2nd Sunday Year C

See Commentary on John 2:1-11 in John 2:1-12

Homily 1 - 2007

In the Gospel passage we have just read, John commented: This was the first of the signs that Jesus did. He let his glory be seen. The story is a sign, revealing his glory. So let’s look closely. Let’s be particularly observant and alert to detail.

What is glory? It is what others can see of the mystery of another. As a sunset gives us a glimpse of the mysterious beauty of God, this story of Cana gives us a glimpse of the mystery of Jesus. But what does it show us of the mystery of Jesus?

The one who helps us see further into the mystery is Mary, whom John introduces us to for the first (of two) times in his Gospel, and he calls her mother of Jesus. He emphasises her role as mother – as life bearer.

The story is about a wedding – it’s about a man and a woman in partnership. It’s about two potential parents, two life-givers. So the mother theme occurs a second time.

The story is also about water into wine – It’s about new creation. It’s about abundant new creation. And it’s about celebration. It’s a celebration of abundant new life. So the life theme occurs a second time

But it’s still only sign - It’s not the real thing.

Let’s look further. Jesus calls Mary Woman: Woman, why turn to me? That sounds a bit strange. It puts us on the back-foot. It even seems abrupt, unkind. But does the word woman sound perhaps familiar? Does it ring a distant bell?

Remember the Adam and Eve story. After God shaped Eve from the side of Adam, Adam said: This one this time is bone from my bone, flesh from my flesh. This one shall be called woman for from man she has been taken.

She shall be called woman –

And later, after the original sin of the man and the woman, the book of Genesis says: Adam called the woman Eve because she is the mother of all the living. So the woman Eve is shown as the partner of the man Adam in the fall of humanity; but she is also, with her partner Adam, the mother of all the living.

The plot thickens! Could it be that Mary, in partnership with Jesus, turns around the original fall and mothers a whole new humanity, a whole new creation? The story might be talking about a whole other new life, abundant, redeemed life, and genuine celebration.

Let’s keep looking. Jesus says to Mary at Cana: Woman, why turn to me? My hour has not yet come.

Why turn to me! – it’s a terrible translation of a difficult phrase. It sort of means: What’s this between us? It’s sort of denying a relationship. But it’s only temporary. My hour has not come yet. Effectively Jesus is saying: “When my hour does come, then we shall be in partnership.”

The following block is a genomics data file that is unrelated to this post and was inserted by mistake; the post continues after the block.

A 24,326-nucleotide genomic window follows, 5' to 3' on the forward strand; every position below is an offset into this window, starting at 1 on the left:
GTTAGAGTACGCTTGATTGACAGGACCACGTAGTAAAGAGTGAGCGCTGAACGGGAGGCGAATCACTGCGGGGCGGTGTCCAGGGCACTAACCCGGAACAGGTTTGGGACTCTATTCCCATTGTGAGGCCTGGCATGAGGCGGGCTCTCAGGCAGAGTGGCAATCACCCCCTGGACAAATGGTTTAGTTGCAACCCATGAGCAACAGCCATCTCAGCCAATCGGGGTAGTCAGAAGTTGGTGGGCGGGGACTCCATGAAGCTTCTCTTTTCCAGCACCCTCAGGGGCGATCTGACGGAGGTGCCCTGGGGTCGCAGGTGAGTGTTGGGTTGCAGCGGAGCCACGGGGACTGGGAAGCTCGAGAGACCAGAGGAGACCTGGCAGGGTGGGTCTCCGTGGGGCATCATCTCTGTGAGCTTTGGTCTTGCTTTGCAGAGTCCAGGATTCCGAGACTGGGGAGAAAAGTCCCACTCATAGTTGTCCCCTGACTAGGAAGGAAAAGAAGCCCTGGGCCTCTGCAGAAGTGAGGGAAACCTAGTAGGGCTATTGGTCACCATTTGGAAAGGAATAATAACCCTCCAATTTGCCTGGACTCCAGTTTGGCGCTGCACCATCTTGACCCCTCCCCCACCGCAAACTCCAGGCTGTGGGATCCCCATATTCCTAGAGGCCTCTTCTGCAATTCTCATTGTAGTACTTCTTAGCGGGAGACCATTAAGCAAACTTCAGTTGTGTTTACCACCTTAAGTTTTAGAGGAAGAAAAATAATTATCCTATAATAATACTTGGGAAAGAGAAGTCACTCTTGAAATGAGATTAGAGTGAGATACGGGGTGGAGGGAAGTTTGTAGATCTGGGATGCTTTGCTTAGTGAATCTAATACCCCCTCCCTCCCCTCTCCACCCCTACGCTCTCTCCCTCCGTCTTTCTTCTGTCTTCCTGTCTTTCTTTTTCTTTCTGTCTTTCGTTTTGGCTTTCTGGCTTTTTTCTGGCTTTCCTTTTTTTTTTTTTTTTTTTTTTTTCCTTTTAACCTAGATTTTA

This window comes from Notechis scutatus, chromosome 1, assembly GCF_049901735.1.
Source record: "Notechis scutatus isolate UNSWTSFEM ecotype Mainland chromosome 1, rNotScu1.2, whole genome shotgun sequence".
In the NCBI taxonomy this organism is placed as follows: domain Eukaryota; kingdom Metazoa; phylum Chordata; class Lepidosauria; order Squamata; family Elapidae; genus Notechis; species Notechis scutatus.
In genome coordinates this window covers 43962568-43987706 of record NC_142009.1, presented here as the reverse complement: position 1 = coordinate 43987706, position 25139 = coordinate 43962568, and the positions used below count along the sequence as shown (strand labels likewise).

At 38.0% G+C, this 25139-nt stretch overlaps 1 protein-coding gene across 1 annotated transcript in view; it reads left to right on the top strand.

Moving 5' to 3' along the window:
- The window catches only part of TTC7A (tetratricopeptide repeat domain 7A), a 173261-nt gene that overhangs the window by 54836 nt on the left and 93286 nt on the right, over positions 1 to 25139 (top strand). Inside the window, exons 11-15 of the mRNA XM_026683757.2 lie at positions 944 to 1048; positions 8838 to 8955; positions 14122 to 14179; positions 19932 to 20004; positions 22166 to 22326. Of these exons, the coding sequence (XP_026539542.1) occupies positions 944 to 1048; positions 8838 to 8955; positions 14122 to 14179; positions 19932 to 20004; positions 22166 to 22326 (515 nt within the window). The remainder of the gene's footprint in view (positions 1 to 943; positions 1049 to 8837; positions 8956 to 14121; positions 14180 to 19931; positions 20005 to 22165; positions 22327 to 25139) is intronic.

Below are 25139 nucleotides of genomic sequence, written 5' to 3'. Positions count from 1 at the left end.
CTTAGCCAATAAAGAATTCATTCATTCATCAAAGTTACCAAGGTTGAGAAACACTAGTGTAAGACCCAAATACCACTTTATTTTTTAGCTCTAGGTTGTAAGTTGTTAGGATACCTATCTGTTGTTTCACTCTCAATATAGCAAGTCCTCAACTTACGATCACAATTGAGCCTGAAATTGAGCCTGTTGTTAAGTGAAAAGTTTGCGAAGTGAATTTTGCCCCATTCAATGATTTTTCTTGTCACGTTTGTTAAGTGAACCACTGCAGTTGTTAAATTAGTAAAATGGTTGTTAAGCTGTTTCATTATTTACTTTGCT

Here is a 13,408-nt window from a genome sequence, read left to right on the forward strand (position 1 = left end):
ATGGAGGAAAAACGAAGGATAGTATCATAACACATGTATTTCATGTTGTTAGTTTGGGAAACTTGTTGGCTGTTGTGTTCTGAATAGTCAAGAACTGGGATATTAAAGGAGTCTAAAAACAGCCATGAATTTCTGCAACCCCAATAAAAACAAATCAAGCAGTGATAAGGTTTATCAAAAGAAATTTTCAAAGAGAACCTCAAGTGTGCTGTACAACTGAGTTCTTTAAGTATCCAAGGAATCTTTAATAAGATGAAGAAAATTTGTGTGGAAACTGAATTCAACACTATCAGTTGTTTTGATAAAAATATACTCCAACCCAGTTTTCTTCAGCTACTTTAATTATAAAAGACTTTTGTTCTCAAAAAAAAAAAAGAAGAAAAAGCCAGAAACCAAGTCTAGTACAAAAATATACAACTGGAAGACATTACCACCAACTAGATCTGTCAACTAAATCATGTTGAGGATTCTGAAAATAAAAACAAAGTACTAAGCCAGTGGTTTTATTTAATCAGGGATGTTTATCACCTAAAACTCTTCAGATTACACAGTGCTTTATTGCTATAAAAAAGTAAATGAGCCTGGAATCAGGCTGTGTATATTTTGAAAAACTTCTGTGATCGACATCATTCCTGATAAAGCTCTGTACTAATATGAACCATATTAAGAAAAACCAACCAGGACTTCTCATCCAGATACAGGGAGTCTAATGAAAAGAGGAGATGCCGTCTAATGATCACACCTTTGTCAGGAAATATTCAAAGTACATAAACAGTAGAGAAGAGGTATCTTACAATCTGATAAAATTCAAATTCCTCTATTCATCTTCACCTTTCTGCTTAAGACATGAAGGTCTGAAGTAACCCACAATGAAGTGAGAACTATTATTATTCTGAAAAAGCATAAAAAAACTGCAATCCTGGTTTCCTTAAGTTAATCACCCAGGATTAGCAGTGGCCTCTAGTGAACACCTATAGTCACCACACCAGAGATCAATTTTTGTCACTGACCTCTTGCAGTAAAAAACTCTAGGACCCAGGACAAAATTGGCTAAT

Cana is only the sign. Of itself, it’s empty.

When is, what is, Jesus’ hour? In John’s Gospel, his hour is the moment of his death. That is the hour when Mary appears in the gospel a second time. At Cana, Jesus called Mary Woman, and said that they were not yet in partnership. On the cross, with Mary and the beloved disciple at his feet, he would address her as woman again, and say: Woman, this is your son.

"You are the mother of the beloved disciple; you are the mother of all beloved disciples. Mary, you are the new Eve, you are truly the mother of all the living. Now that my hour has come, we are in partnership".

Jesus the new Adam; Mary the new Eve: together, in their different ways, life-givers to a redeemed humanity, life-givers to a new creation, to abundant life, to genuine celebration.

Cana was just a sign, giving a glimpse into the mysterious creativity, abundance and joy of God. Calvary would bring it about. Mary wasn’t on the cross with Jesus. But her heart, mind and will were aligned perfectly with his in trusting abandonment to the God of life and in his act of redeeming love.

And we are the ones who celebrate.

Homily 2 - 2013

According to the Gospel of John, this was the first of Jesus' signs.  Signs are helpful.  Signposts are helpful.  Without them, I would have had trouble getting here this morning.  But I didn't come to see the post.  I came to see you.  Today's Gospel story is a sign.  It's helpful.  Perhaps it is interesting in its own right.  But John saw a sign as pointing to something else – which to him was immeasurably more important.

Let's look at the sign first.  It was a wedding celebration in a village called Cana.  Wedding celebrations are joyful occasions – not just for the food, the drink and the dancing, but for the young couple getting married and for their families and friends who share their joy.  They celebrate relationship, a primary relationship, already begun, but destined to blossom.